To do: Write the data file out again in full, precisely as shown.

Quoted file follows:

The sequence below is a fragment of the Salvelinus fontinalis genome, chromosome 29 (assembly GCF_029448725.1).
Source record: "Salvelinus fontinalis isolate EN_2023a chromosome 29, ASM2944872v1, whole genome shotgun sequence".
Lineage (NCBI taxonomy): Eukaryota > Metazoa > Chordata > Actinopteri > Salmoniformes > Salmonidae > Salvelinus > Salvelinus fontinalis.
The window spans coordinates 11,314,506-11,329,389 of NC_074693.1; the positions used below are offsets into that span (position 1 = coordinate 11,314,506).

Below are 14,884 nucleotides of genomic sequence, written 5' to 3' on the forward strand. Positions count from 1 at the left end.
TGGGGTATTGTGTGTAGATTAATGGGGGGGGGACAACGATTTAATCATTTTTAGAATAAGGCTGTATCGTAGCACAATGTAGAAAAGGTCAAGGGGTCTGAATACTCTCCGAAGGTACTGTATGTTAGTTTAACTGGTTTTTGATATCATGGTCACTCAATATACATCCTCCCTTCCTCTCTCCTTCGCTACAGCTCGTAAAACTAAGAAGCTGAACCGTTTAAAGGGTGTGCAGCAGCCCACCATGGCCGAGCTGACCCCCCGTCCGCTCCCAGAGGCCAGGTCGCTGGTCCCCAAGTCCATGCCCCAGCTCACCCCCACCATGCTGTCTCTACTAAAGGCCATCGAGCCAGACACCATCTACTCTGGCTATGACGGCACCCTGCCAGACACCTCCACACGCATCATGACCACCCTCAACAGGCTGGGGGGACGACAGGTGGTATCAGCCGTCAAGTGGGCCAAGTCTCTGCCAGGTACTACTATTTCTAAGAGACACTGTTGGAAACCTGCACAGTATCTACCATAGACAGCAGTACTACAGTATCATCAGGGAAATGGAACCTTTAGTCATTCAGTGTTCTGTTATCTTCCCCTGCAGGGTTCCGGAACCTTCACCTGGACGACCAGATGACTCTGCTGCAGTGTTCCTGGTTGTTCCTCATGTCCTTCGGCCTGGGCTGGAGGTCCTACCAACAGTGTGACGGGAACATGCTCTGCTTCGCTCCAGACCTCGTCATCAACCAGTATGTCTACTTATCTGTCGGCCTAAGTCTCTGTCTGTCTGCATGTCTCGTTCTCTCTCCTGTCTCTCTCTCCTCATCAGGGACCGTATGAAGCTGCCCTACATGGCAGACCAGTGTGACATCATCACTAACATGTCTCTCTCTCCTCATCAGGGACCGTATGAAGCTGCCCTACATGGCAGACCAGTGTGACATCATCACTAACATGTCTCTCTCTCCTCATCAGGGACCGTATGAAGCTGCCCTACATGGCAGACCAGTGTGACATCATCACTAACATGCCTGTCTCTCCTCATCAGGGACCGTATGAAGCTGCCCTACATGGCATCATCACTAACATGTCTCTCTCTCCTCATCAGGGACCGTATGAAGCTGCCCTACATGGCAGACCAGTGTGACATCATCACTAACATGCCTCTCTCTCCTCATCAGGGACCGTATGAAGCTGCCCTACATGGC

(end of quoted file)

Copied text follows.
The sequence below is a fragment of the Salvelinus fontinalis genome, chromosome 29 (assembly GCF_029448725.1).
Source record: "Salvelinus fontinalis isolate EN_2023a chromosome 29, ASM2944872v1, whole genome shotgun sequence".
Lineage (NCBI taxonomy): Eukaryota > Metazoa > Chordata > Actinopteri > Salmoniformes > Salmonidae > Salvelinus > Salvelinus fontinalis.
The window spans coordinates 11,314,506-11,329,389 of NC_074693.1; the positions used below are offsets into that span (position 1 = coordinate 11,314,506).

Below are 14,884 nucleotides of genomic sequence, written 5' to 3' on the forward strand. Positions count from 1 at the left end.
TGGGGTATTGTGTGTAGATTAATGGGGGGGGGACAACGATTTAATCATTTTTAGAATAAGGCTGTATCGTAGCACAATGTAGAAAAGGTCAAGGGGTCTGAATACTCTCCGAAGGTACTGTATGTTAGTTTAACTGGTTTTTGATATCATGGTCACTCAATATACATCCTCCCTTCCTCTCTCCTTCGCTACAGCTCGTAAAACTAAGAAGCTGAACCGTTTAAAGGGTGTGCAGCAGCCCACCATGGCCGAGCTGACCCCCCGTCCGCTCCCAGAGGCCAGGTCGCTGGTCCCCAAGTCCATGCCCCAGCTCACCCCCACCATGCTGTCTCTACTAAAGGCCATCGAGCCAGACACCATCTACTCTGGCTATGACGGCACCCTGCCAGACACCTCCACACGCATCATGACCACCCTCAACAGGCTGGGGGGACGACAGGTGGTATCAGCCGTCAAGTGGGCCAAGTCTCTGCCAGGTACTACTATTTCTAAGAGACACTGTTGGAAACCTGCACAGTATCTACCATAGACAGCAGTACTACAGTATCATCAGGGAAATGGAACCTTTAGTCATTCAGTGTTCTGTTATCTTCCCCTGCAGGGTTCCGGAACCTTCACCTGGACGACCAGATGACTCTGCTGCAGTGTTCCTGGTTGTTCCTCATGTCCTTCGGCCTGGGCTGGAGGTCCTACCAACAGTGTGACGGGAACATGCTCTGCTTCGCTCCAGACCTCGTCATCAACCAGTATGTCTACTTATCTGTCGGCCTAAGTCTCTGTCTGTCTGCATGTCTCGTTCTCTCTCCTGTCTCTCTCTCCTCATCAGGGACCGTATGAAGCTGCCCTACATGGCAGACCAGTGTGACATCATCACTAACATGTCTCTCTCTCCTCATCAGGGACCGTATGAAGCTGCCCTACATGGCAGACCAGTGTGACATCATCACTAACATGTCTCTCTCTCCTCATCAGGGACCGTATGAAGCTGCCCTACATGGCAGACCAGTGTGACATCATCACTAACATGCCTGTCTCTCCTCATCAGGGACCGTATGAAGCTGCCCTACATGGCATCATCACTAACATGTCTCTCTCTCCTCATCAGGGACCGTATGAAGCTGCCCTACATGGCAGACCAGTGTGACATCATCACTAACATGCCTCTCTCTCCTCATCAGGGACCGTATGAAGCTGCCCTACATGGC